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LITTLE ROCK, Ark. (AP) — Arkansas lawmakers will not meet this month to vote on whether to support the state’s coronavirus emergency declaration, House and Senate leaders said Tuesday, rejecting a request from Republican Gov. Asa Hutchinson.
Hutchinson last week had asked lawmakers to convene a “committee of the whole” to vote on whether to support the state’s disaster declaration. Under the declaration, Hutchinson has imposed a mask mandate, capacity limits and other restrictions aimed at curbing the spread of the virus.
Senate President Jim Hendren and House Speaker Matthew Shepherd, both Republicans, cited the upcoming legislative session, which begins Jan. 11, in turning down the request.
“We all know the Emergency Service Act will be vigorously debated during the session, as it should be,” Hendren, who is the governor’s nephew, said in a message to the Senate. “Rather than debating the issue twice, most would prefer to wait and have the debate when we will be in a position to have time for more testimony, discussions and actually implement any changes that we determine are appropriate.”
The declaration had been set to expire at the end of this month, but Hutchinson said because of the decision he’d extend it into next year.
“The decision to not meet to consider the current emergency and to delay the consideration until next year is the prerogative of the General Assembly,” Hutchinson said in a statement. “As the chief executive of the state, I will continue to lead and address the very serious public health crisis that is before us.”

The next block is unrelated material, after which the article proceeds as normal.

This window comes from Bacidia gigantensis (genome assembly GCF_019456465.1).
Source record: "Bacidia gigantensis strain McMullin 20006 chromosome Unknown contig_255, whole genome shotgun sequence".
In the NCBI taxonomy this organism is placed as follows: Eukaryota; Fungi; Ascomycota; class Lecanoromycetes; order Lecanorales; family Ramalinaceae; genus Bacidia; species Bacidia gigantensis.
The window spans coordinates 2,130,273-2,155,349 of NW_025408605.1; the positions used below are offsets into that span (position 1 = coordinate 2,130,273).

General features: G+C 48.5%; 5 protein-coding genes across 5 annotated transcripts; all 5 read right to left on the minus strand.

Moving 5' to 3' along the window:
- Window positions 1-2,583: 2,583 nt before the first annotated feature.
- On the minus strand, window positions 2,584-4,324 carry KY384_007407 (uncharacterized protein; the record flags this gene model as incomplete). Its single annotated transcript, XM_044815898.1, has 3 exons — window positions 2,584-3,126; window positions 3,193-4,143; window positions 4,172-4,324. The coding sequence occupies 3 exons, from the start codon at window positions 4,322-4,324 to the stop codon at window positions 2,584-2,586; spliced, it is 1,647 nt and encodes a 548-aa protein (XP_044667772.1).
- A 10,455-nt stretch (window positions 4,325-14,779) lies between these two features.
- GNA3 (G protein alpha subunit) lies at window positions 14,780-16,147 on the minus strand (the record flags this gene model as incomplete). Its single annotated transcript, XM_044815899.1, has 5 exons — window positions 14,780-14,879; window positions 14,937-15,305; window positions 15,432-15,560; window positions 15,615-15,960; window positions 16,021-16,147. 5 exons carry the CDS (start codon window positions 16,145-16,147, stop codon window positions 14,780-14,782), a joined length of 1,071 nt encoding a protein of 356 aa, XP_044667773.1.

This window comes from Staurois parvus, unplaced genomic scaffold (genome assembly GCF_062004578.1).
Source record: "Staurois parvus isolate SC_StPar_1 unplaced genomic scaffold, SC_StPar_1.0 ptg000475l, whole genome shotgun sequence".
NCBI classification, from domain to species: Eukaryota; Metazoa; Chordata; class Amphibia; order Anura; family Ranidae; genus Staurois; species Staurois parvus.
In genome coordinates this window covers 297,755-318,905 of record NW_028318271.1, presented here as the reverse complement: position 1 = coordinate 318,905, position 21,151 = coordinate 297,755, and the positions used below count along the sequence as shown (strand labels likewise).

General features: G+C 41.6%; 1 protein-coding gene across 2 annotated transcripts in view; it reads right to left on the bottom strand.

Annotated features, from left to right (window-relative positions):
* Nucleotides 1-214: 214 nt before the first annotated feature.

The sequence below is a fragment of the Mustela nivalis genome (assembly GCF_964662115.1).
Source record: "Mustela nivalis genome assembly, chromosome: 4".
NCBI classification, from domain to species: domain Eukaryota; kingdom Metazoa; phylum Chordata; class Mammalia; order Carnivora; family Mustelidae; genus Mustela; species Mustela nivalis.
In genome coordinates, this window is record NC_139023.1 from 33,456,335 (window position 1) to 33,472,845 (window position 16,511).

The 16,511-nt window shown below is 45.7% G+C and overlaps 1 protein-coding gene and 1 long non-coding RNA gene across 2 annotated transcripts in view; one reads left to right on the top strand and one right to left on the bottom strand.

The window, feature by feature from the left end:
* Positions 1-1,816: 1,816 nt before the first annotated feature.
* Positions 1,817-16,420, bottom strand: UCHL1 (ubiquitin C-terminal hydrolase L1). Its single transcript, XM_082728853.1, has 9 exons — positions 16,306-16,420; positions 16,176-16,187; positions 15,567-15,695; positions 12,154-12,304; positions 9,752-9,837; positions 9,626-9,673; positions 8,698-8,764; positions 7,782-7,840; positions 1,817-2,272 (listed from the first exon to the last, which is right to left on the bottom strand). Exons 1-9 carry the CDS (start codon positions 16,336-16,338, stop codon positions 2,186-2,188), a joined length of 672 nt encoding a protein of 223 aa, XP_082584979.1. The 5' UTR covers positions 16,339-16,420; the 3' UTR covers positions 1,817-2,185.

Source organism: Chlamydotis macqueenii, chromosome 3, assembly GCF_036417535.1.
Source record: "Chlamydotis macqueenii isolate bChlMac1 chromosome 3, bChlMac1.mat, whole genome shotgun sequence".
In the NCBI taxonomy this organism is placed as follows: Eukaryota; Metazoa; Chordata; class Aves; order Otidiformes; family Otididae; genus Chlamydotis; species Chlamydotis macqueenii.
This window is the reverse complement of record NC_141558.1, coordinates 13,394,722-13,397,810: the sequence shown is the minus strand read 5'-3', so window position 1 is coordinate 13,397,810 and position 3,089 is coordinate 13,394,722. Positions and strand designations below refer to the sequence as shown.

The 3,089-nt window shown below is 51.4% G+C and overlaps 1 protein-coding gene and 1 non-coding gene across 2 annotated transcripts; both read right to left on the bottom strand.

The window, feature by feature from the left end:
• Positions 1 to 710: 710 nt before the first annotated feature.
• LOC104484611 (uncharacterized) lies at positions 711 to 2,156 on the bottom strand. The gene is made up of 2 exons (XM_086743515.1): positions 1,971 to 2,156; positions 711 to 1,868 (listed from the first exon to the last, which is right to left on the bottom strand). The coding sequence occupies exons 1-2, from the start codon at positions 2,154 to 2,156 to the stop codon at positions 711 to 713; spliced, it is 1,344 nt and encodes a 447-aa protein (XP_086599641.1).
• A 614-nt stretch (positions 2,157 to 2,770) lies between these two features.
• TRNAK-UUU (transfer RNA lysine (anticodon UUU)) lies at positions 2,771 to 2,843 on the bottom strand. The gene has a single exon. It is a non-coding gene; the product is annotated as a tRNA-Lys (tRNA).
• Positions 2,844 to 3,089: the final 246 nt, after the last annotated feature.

The governor earlier Tuesday said he requested the meeting in response to lawmakers who said they wanted more of a say in the state’s response to the virus.
“I think it’s totally beneficial to the people of Arkansas to see there is a full team effort with the Legislature, with the governor, all recognizing the emergency we’re under and affirming that,” Hutchinson said.
Hutchinson proposed the vote as he has faced pushback from fellow Republicans over the state’s restrictions. A lawsuit filed by a group of GOP lawmakers challenging the restrictions was dismissed by a judge and is on appeal before the state Supreme Court.
“We work for the people of Arkansas, not the Governor,” GOP Sen. Trent Garner tweeted after the decision was announced Tuesday. “We will have a real debate in the session, when we can change the law.”
Shepherd said the decision didn’t reflect lack of support for the declaration, but he expected discussion next year over potential changes to the governor’s emergency powers.
Meanwhile, Arkansas’ virus cases, hospitalizations and deaths continue to mount. The state’s probable and confirmed virus cases rose by 2,141 to 189,198, according to the Arkansas Department of Health. Twenty-six more people died from COVID-19, bringing its total fatalities since the pandemic began to 3,016.
The number of people hospitalized due to COVID-19 rose by 20 to 1,070. Hutchinson announced the state was ready to launch a new effort to better coordinate COVID-19 cases among its hospitals.
The state on Monday received its first shipments of the coronavirus vaccine, and the first doses were administered to health care workers.
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